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The Butterfly Clues by Kate Ellison

The Butterfly Clues (edition 2012)

by Kate Ellison

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1662171,708 (3.83)None
Title:The Butterfly Clues
Authors:Kate Ellison
Info:EgmontUSA (2012), Hardcover, 336 pages
Tags:mystery, thriller, suspense, young adult, OCD, art, murder, Cleveland, clues, romance

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The Butterfly Clues by Kate Ellison



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I had a hard time getting into this book. I'm not sure why; perhaps too much teen angst and psychological drama? This would be a good read for a teen into dark murder mysteries. It did pick up a bit as I got through it but it just wasn't the book for me. ( )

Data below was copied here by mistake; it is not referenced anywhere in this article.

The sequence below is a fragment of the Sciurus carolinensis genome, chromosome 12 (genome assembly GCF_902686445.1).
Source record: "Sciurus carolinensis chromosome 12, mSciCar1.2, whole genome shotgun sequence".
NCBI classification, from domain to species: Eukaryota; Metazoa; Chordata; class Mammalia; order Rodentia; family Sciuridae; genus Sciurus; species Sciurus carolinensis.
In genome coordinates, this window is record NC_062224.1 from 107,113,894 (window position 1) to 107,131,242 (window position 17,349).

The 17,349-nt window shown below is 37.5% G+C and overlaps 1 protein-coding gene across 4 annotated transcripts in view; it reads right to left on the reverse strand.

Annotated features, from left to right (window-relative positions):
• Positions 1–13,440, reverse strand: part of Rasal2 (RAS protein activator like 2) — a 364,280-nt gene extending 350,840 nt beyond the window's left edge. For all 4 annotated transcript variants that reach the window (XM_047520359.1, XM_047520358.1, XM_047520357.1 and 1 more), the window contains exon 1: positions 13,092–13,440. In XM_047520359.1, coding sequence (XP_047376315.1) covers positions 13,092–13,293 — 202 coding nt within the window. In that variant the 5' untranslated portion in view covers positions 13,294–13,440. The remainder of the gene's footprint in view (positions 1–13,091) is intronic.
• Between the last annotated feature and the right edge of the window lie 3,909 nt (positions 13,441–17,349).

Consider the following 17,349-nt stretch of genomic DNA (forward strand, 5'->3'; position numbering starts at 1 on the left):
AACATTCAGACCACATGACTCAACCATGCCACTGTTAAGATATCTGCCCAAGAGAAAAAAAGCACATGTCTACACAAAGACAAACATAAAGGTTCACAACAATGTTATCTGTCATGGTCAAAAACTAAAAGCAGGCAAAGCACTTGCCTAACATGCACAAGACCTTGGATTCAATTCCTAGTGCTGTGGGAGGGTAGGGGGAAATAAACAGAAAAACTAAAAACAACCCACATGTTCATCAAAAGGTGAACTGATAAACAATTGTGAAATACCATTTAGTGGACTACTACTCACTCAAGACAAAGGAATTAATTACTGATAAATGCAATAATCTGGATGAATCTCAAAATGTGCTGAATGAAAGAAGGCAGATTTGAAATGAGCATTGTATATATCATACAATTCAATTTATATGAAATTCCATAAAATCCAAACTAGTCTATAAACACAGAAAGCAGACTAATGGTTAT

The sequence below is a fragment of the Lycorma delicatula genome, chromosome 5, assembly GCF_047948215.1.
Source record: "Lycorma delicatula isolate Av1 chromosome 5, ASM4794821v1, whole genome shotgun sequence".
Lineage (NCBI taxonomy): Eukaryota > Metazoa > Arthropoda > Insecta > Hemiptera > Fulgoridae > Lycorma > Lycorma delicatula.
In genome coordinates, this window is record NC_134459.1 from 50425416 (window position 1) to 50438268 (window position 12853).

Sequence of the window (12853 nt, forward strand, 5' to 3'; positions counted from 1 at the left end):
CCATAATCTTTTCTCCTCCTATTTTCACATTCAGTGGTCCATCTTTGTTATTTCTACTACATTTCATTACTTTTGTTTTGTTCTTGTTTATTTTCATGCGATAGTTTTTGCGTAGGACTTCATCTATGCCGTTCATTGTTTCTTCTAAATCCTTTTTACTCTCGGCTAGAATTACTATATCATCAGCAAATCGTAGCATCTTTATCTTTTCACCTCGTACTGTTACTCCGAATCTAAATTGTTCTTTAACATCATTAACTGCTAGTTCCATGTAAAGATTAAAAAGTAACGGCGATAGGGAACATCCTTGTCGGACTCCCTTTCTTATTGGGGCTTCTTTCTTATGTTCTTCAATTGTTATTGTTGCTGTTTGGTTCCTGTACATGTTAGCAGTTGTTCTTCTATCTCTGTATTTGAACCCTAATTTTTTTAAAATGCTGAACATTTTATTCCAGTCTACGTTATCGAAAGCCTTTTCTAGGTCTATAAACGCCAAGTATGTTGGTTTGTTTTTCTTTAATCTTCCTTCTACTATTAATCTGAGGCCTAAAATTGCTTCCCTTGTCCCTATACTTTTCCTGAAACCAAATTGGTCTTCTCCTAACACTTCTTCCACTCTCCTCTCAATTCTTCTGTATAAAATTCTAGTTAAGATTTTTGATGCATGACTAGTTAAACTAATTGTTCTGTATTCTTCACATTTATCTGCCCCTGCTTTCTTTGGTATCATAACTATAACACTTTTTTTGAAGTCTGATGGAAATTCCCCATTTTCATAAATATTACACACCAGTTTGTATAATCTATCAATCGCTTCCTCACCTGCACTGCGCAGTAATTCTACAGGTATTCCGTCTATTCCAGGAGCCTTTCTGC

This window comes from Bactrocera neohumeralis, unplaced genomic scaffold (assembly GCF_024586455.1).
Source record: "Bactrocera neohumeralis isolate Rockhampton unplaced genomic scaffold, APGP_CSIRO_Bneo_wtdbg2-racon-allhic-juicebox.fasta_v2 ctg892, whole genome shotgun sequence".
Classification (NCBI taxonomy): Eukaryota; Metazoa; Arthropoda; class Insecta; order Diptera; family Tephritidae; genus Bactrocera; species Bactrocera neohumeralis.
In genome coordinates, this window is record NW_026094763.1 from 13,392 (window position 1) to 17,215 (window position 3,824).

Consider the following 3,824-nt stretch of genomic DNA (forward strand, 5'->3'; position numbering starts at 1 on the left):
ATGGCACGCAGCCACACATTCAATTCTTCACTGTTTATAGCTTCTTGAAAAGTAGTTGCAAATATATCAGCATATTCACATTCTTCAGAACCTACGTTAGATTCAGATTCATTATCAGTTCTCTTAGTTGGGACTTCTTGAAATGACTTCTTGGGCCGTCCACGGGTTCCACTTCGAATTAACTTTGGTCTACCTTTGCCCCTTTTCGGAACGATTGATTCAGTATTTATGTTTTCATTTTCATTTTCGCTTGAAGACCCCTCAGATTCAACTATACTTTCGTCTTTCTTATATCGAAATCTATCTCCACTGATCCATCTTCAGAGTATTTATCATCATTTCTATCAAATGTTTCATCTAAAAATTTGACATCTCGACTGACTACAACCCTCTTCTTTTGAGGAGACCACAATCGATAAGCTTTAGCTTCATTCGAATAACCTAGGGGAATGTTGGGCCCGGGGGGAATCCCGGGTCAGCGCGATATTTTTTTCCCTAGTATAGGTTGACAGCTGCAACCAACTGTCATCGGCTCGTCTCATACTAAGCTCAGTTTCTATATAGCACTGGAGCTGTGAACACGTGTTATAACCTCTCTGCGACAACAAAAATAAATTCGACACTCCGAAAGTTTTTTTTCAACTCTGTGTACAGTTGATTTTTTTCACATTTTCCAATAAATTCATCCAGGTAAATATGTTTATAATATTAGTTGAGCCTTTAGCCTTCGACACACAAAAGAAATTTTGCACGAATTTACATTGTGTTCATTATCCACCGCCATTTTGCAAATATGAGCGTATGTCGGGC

MegAnastasi | Oct 26, 2015 |
I liked this book quite a bit. The author created a very unique, interesting main character (Penelope). I also liked the character Flynt, although I would like to have learned more about him. The plot manages to create a lot of suspense and some fairly frightening scenarios. The main reason I didn't give this a higher rating is because I was able to predict the outcome of two main plot points. I don't know if that says more about the predictability of the story itself as written by the author, or more about how much suspense/horror I've read throughout my life, lol. Overall I would recommend this book if you enjoy a good mystery. ( )
  Kelly_Mills | Dec 12, 2014 |